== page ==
Roundup: Busy Bill Clinton
The former president goes off the record with Mike Pride, on the record with Charlie Rose and out to drinks with the Des Moines Register brass. [Updated: That last bit paid off. See below.]
Oh, and apparently Clinton is reading from the same lower-the-expectations book as Mitt Romney. Clinton told Rose it will be a miracle if Hillary Clinton wins Iowa. Romney is saying he just hopes to finish in the top three.
Rudy Giuliani, hoping for new momentum in Florida, says he expects miracles.
A Wall Street Journal editorial writer reports on meeting with John McCain: "Mr. McCain is 71. But the tired, sluggish, former front-runner you may have read about was nowhere in evidence when the senator came to the Journal's offices yesterday. In his place was a combative and--yes--straight-talking candidate with no qualms about rising to a challenge or speaking his mind. In short, he looks once again like the spry 63-year-old who nearly knocked off front-runner George W. Bush eight years ago."
UPDATE: The Des Moines Register endorsed Hillary Clinton. The paper also endorsed John McCain.
From the former: "The choice, then, comes down to preparedness: Who is best prepared to confront the enormous challenges the nation faces — from ending the Iraq war to shoring up America’s middle class to confronting global climate change? The job requires a president who not only understands the changes needed to move the country forward but also possesses the discipline and skill to navigate the reality of the resistant Washington power structure to get things done. That candidate is New York Sen. Hillary Rodham Clinton. . . . Can she inspire the nation? Clinton is still criticized in some quarters as being too guarded and calculating. (As president, when she makes a mistake, she should just say so.) Indeed, Obama, her chief rival, inspired our imaginations. But it was Clinton who inspired our confidence. Each time we met, she impressed us with her knowledge and her competence."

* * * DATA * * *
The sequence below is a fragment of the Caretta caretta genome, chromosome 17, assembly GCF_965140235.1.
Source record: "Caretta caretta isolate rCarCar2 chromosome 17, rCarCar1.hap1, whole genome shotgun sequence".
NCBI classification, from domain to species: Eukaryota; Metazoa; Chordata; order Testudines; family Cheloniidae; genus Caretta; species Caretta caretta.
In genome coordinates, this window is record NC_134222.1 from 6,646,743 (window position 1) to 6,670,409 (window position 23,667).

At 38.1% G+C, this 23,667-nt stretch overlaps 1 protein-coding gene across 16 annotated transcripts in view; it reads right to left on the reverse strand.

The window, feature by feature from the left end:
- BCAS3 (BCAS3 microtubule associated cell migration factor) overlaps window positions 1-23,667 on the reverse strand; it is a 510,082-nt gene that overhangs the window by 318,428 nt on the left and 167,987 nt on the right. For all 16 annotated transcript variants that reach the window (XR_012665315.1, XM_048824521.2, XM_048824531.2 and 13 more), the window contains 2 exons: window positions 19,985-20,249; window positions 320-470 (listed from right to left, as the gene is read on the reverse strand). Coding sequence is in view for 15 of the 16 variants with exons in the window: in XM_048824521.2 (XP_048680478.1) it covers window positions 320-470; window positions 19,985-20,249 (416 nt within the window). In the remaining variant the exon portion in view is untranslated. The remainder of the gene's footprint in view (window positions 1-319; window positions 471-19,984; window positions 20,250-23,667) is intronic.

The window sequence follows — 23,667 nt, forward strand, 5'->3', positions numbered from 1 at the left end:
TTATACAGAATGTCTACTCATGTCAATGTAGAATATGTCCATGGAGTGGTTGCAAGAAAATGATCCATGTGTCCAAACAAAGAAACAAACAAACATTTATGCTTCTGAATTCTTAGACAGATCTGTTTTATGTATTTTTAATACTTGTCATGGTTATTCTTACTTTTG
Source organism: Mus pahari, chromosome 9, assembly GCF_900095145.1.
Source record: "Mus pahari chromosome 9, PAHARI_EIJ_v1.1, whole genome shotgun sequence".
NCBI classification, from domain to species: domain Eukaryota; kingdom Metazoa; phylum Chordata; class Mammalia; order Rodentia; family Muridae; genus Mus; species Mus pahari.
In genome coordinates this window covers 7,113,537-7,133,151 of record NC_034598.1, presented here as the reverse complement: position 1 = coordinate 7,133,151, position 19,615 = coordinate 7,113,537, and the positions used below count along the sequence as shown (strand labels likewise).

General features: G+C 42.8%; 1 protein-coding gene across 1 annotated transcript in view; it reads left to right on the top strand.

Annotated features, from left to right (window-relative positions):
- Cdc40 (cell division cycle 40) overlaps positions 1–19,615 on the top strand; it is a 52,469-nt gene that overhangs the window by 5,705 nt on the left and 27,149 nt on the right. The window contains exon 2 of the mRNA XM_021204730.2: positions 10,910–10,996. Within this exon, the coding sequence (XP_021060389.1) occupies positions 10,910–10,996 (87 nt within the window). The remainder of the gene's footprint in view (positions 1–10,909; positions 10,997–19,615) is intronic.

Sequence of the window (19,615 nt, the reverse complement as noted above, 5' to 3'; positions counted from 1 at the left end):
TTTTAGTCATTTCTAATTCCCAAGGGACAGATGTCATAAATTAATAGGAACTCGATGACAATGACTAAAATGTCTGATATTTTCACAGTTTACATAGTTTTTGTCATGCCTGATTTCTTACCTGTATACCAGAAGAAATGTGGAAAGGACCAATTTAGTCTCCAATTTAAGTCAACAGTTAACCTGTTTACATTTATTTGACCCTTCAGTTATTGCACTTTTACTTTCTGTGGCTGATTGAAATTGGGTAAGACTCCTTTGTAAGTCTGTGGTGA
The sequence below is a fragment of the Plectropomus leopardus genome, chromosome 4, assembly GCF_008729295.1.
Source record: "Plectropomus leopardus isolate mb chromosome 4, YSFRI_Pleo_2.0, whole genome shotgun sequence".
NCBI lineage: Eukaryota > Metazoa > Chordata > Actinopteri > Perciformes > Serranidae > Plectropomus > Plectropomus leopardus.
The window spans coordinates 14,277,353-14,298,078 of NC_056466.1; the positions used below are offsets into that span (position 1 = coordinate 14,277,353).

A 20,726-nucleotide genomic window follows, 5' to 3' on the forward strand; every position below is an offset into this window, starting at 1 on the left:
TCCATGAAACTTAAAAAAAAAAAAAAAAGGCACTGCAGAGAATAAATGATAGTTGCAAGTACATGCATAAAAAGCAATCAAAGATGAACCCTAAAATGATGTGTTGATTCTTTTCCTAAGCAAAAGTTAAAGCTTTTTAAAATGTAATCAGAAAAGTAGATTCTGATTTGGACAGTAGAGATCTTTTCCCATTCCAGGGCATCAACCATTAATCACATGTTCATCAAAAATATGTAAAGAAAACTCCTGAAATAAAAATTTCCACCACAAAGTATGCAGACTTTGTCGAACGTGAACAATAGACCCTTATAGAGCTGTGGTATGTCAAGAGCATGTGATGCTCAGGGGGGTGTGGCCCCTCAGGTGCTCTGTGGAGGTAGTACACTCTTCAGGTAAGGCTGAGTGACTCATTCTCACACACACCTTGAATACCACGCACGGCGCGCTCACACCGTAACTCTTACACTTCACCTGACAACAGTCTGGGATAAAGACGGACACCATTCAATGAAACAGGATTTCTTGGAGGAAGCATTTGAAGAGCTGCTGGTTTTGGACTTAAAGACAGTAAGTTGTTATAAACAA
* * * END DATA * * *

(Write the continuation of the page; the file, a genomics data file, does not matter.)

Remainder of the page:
From the latter: "McCain is most ready to lead America in a complex and dangerous world and to rebuild trust at home and abroad by inspiring confidence in his leadership. . . . McCain would enter the White House with deep knowledge of national-security and foreign-policy issues. He knows war, something we believe would make him reluctant to start one. He’s also a fierce defender of civil liberties. As a survivor of torture, he has stood resolutely against it. He pledges to start rebuilding America’s image abroad by closing the Guantanamo prison and beginning judicial proceedings for detainees. . . . The force of John McCain’s moral authority could go a long way toward restoring Americans’ trust in government and inspiring new generations to believe in the goodness and greatness of America."